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I2C (Inter-Integrated Circuit), pronounced, "eye-squared-sea", is a communication protocol allowing bi-directional communication between devices using only two signal wires (in addition to power and ground):

Illustration of a Meadow F7 Feather board with two peripherals (addresses 0x40 and 0x72) connected to I2C via pin D07 as the data line and D08 as the clock line along with 3.3V pull-up resistors on both lines


I2C uses a bus architecture which allows multiple peripherals to share two wires; one carrying a clock signal, and another carrying message data.

Clock Signal (CLK)

Typical speeds for I2C devices are 100KHz or 400KHz (100,000 or 400,000 clock pulses per second, respectively), but some high speed devices go up to 5MHz (5 million per second).

The clock signal determines the rate at which data can be transferred, however, all devices on an I2C must use the same speed. Additionally, speed is affected by the length of the bus lines. Speeds up to 100Khz are achievable with a bus wire length up to 1 meter, but at 10 meters, about 10Khz is at the top of the practical limit.

Additionally, adding more devices to the bus can also limit the maximum speed.

The I2C CLK pin can be found on the Meadow F7 Feather labeled D08.

Data Signal (DAT)

The data signal wire carries the actual messages and can be found on the F7 Feather pin labeled D07.

Master + Client Messaging

I2C uses a multi-master, multi-client model in which multiple master devices can speak to any number of client peripherals by prefacing messages with a unique peripheral address. However, in practice, typically there is only one master device. In the case of Meadow, the Meadow board is the master, and each connected I2C peripheral is a client.


The use of multiple devices on the single bus is made possible through 7-bit device addresses. Each client device on the bus is allocated a specific address by the manufacturer of the device. Many times peripherals have a way to toggle between additional addresses to help prevent address collisions.

The master initiates communication with a client device by first transmitting the client device's address. The client device that has its address set to the address transmitted knows that all data transmitted between the address and the stop bit is intended for itself.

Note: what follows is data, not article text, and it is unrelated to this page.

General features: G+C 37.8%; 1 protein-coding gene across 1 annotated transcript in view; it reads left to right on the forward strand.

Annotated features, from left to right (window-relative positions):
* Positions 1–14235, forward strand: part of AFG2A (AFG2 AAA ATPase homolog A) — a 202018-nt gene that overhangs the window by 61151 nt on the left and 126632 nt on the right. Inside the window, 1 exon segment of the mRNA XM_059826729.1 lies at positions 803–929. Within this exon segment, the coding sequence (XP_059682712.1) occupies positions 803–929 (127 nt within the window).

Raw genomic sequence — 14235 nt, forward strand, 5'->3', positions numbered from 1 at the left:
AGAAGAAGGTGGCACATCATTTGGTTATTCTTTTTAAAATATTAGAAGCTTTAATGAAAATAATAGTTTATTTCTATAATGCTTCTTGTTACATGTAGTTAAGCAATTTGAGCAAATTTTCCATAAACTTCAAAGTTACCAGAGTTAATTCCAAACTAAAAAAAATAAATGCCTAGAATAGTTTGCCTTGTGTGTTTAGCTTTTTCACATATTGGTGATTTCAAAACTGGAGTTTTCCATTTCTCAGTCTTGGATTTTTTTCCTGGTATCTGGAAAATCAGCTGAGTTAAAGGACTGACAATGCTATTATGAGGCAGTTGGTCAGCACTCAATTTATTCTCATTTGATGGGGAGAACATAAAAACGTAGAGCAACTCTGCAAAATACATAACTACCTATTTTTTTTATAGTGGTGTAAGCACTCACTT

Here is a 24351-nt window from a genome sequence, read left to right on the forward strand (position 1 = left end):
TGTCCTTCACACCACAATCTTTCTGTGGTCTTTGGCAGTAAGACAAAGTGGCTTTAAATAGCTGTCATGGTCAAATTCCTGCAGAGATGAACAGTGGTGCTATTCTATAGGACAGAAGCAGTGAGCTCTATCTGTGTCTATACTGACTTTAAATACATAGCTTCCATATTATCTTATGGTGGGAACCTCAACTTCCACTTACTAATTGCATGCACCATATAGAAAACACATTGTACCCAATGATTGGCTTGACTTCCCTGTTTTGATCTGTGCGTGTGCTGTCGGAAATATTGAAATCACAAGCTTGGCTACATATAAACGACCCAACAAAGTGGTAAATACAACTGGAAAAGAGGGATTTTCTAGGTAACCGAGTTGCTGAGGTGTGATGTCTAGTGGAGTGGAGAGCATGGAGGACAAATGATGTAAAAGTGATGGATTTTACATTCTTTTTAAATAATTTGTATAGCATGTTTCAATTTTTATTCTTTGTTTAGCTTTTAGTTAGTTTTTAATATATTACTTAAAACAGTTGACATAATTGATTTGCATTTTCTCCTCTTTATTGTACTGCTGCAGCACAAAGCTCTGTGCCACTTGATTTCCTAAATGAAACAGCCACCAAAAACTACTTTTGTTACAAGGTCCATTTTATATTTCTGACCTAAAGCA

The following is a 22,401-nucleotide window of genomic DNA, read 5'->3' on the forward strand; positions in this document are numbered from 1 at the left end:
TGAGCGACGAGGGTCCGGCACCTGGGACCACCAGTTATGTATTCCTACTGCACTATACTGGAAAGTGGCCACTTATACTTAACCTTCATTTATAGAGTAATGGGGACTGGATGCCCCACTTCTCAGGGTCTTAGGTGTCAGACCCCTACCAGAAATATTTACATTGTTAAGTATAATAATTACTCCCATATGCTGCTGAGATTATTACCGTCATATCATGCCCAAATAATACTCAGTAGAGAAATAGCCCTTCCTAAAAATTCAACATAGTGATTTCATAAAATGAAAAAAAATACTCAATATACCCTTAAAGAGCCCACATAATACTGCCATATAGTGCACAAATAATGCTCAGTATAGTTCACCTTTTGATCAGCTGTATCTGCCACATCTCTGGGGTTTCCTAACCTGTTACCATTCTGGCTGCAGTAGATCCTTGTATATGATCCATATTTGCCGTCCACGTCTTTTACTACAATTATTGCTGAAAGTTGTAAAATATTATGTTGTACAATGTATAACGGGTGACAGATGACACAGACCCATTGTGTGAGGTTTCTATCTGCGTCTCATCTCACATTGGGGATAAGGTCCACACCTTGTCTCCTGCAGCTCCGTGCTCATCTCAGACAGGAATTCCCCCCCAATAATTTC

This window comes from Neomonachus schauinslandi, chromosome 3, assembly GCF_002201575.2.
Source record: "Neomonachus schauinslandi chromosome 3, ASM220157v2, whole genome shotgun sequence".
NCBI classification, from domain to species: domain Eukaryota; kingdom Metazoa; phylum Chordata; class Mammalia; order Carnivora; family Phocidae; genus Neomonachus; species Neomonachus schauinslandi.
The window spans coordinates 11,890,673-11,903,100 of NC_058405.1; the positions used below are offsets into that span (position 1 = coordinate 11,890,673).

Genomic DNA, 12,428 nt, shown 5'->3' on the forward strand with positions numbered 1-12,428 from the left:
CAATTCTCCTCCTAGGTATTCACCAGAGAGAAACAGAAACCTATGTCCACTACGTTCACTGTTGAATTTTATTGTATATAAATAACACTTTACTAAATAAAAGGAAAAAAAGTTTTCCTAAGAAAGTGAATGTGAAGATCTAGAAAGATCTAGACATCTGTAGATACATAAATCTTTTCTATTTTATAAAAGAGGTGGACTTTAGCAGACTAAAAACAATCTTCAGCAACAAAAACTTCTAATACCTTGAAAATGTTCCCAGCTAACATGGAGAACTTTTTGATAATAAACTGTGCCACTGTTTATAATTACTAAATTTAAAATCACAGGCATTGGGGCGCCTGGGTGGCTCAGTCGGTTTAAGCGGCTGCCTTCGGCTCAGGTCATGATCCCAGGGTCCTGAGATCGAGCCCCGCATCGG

The use of 7-bit addresses restricts the number of devices to 128 per bus although in practice the number of devices connected to the bus is usually much lower.

Read / Write Bit

In addition to the seven address bits, the master device will also send a single bit that indicates the mode of the communication: read or write. The combination of the 7-bit address and the single read/write bit gives an 8-bit packet header.

Pull-Up Resistors

Both of the bus lines require pull-up resistors to be connected to them. Pull-up resistors allow a tiny amount of current to flow on the bus lines which gives them a default logic value of 1/ON, so that clean digital logic transitions can occur and provide a reliable signal.

The value of the pull-up resistors depends on the speed and number of devices, length of the bus, and capacitance. However, in practice, most I2C circuits will work reliably with a couple of 4.7kΩ resistors. In fact, many I2C breakout boards already have 4.7kΩ resistors installed on them.

For a more in depth discussion on how to determine ideal resistance value, see the Effects of Varying I2C Pull-Up Resistor (external link) article.

Using the Meadow I2C API

Creating an I2C Bus

To use I2C in Meadow, first create an II2cBus from the IIODevice you're using:

II2cBus i2cBus = Device.CreateI2cBus();

Working with I2C Peripherals

Once the I2C Bus has been created, you create a communications object to send data through the I2C Bus on a specific address:

II2cCommunications i2cComms = new I2cCommunications(i2cBus, 39);

Peripheral Communication

Generally, you won't need to handle low-level I2C peripheral communication directly, as the peripheral drivers in Meadow.Foundation expose high level APIs for working with their features. However, if you're creating a new driver, or want to talk to a peripheral directly, there are a number of communications methods exposed via the IByteCommunications interface, which I2C peripherals implement. Among these are methods to read and write bytes directly to the device as well as read and write to memory registers on the device:


These methods are also available via the I2C bus, but require the address of the device to be explicitly passed:

i2cBus.Write(i2cComms.Address, new byte[] { 0x01 });